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#295774 - 03/17/08 02:16 PM Re: The Perfect Game [Re: Rushes]
nickie Offline
Grand wizard of high mucky muck
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Registered: 01/08/02
Posts: 13453
Loc: Texas
You're funny Rushes. lol
It's a really interesting subject Chrissie, and I've enjoyed reading what everyone has written. What resonates inside as perfect for us, as compared to technically perfect.
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#295785 - 03/17/08 02:26 PM Re: The Perfect Game [Re: nickie]
user43 Offline
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Registered: 03/17/08
Posts: 24
Loc: Bulgaria
I can think of 5 - Monkey Island 1&3, Sanitarium, Simon the Sorcerer 1&2 smile
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#295883 - 03/17/08 05:10 PM Re: The Perfect Game [Re: Rushes]
Kickaha Offline
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Registered: 03/27/01
Posts: 2413
Loc: Cambridge, England
One definition of perfect might be cannot be improved. I often wish games I like a lot (Legacy of Time, Atlantis 2, Zork Grand Inquisitor) were longer, games I don't enjoy were shorter.

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#295986 - 03/17/08 08:04 PM Re: The Perfect Game [Re: Kickaha]
Jehane Offline
Settled Boomer

Registered: 03/10/08
Posts: 162
Loc: Vienna, Austria
Depends on what you mean by "perfect" because everybody has another notion of what perfect is or should be. For me, something or somebody that has minor flaws isn't necessarily imperfect; my notion of "perfect" allows flaws as well because I believe that something or someone being absolutely perfect would be absolutely boring as well. I've come to appreciate minor flaws and mistakes in things and people; also, I believe there is no such thing as being perfect. Perfect to me, then, is something or somebody with only minor flaws that don't influence my positive opinion at all because they're part of the thing or the person.
@Peter Smith: I like your idea that perfect means sth cannot be improved any further smile

Having said that, I'd like to give a short list of games that I'd consider perfect or near-perfect, depending on how many infuriating puzzles, technical glitches and crashes I had and, above all, how much I enjoyed the game:

- Gabriel Knight. Even though every GK game has at least one sequence that had me banging my head on the table, I loved them. Great stories, lots of things to do and see, interesting characters, challenging puzzles - you name it. These games, though very old, are and will always remain in my personal top-3 (ok, I still have to finish GK1 but that's only a question of time *g*).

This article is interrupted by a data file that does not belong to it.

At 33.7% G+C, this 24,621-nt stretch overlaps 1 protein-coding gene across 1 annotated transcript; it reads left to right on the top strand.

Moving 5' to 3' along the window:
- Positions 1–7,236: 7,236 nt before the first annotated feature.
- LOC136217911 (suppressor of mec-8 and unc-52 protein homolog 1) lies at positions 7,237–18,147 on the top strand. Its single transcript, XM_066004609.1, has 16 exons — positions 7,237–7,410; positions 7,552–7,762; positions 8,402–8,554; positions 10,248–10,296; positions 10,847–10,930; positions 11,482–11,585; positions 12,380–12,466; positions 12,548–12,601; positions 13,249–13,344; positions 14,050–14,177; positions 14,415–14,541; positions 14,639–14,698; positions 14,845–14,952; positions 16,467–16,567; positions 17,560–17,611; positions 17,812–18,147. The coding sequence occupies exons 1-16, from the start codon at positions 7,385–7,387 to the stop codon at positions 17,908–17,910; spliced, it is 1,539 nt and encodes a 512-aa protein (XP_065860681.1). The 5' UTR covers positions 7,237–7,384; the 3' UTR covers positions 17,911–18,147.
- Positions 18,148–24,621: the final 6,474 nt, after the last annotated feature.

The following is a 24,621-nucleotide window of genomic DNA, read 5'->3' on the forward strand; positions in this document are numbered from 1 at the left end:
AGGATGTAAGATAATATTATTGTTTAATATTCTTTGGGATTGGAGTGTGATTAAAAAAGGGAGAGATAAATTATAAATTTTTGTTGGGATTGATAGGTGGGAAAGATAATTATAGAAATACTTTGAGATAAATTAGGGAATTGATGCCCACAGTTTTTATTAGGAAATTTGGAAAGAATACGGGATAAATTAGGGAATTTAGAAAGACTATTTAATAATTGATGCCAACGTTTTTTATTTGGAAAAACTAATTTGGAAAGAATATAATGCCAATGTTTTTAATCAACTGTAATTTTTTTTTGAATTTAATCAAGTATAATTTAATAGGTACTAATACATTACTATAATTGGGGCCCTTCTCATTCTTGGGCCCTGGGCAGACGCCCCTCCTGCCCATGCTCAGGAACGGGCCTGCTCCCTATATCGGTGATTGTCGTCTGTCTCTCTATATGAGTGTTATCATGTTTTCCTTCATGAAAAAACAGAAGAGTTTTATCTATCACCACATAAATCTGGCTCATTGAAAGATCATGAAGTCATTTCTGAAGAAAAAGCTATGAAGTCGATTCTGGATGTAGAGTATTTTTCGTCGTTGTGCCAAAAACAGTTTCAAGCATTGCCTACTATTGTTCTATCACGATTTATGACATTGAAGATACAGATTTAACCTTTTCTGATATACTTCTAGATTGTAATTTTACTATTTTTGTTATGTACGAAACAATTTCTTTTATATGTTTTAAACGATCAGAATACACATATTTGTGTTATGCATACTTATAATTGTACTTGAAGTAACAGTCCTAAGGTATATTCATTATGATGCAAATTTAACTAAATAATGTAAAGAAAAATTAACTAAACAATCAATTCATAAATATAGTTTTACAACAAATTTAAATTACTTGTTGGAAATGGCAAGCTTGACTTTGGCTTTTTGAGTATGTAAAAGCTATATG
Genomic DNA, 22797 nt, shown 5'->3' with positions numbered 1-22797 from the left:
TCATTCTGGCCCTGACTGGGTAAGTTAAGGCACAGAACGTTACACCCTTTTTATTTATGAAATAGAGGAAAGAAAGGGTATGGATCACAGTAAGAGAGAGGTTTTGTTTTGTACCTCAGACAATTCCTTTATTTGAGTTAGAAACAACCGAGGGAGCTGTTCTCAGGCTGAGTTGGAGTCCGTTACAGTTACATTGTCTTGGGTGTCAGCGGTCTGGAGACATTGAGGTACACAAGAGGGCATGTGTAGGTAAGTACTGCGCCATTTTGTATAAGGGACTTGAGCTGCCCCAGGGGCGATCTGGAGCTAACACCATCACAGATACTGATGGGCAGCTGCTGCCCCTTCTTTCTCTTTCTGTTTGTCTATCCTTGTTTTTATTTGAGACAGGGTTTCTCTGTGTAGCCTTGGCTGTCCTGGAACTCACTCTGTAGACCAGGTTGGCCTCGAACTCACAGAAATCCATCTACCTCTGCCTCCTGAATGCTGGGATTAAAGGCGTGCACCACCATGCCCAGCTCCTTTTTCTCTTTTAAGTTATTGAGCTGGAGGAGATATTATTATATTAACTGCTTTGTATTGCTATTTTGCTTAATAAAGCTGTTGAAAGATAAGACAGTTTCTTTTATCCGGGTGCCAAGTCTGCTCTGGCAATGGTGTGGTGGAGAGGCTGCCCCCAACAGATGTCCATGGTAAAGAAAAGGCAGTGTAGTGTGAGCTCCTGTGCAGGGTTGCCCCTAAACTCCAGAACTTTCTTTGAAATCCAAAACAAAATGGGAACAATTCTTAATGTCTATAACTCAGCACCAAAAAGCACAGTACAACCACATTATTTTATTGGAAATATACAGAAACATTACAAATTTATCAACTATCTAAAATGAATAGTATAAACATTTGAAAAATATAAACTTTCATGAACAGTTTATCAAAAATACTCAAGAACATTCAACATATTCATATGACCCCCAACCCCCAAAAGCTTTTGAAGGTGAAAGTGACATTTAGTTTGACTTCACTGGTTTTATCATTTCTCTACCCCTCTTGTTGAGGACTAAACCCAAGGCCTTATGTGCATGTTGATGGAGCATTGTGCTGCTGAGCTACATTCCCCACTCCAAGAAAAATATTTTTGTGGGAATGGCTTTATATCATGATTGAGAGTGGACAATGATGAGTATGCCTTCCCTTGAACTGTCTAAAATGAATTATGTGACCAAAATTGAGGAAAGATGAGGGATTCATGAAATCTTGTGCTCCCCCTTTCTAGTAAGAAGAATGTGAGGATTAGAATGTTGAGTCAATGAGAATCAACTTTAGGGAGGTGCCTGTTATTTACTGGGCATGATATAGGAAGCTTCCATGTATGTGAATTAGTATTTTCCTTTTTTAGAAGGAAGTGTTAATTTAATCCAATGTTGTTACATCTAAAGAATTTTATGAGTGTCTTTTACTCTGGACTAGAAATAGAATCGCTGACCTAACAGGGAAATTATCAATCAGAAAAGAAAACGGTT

- The Longest Journey. The only grudge I hold against this game is that it crashed more often than any other game I ever played. Apart from that, I can't think of a way to make this game any better. Oh wait, yes I can: make it even longer lol

- Keepsake. I know this has some of the most difficult puzzles ever and if it weren't for the hint system, I might still be working on this game. But apart from some mind-boggling puzzles and some really, really long distances to travel, this game had everything I'm looking for in a game: story, atmosphere, a lovely main character, a funny sidekick, gorgeous graphics (ok, I don't usually go for these but in this case... bravo). A pleasure to look at, a pleasure to play.

- Broken Sword. My very first adventure game and still one that I hold very dear. I love everything about it. This, I just realise, doesn't have flaws at all - well, you could say that that annoying goat wasn't much fun... still, I'll never forget the feeling of triumph after I had finally figured out how to trick the beast.

To cut it short, I wouldn't change anything about the games I mentioned. Yes, they all have their flaws, they all have moments in which you'd rather throw them aside then waste any more time on them. But each game has given me something I value highly, and that is joy. Joy, and ecstasy - when completing a difficult task or watching an awesome cutscene or simply watching the story unfold. That's what makes these games perfect to me smile
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#296006 - 03/17/08 08:48 PM Re: The Perfect Game [Re: Rushes]
Phoebe Offline
Addicted Boomer

Registered: 12/17/07
Posts: 1541
Loc: Brazil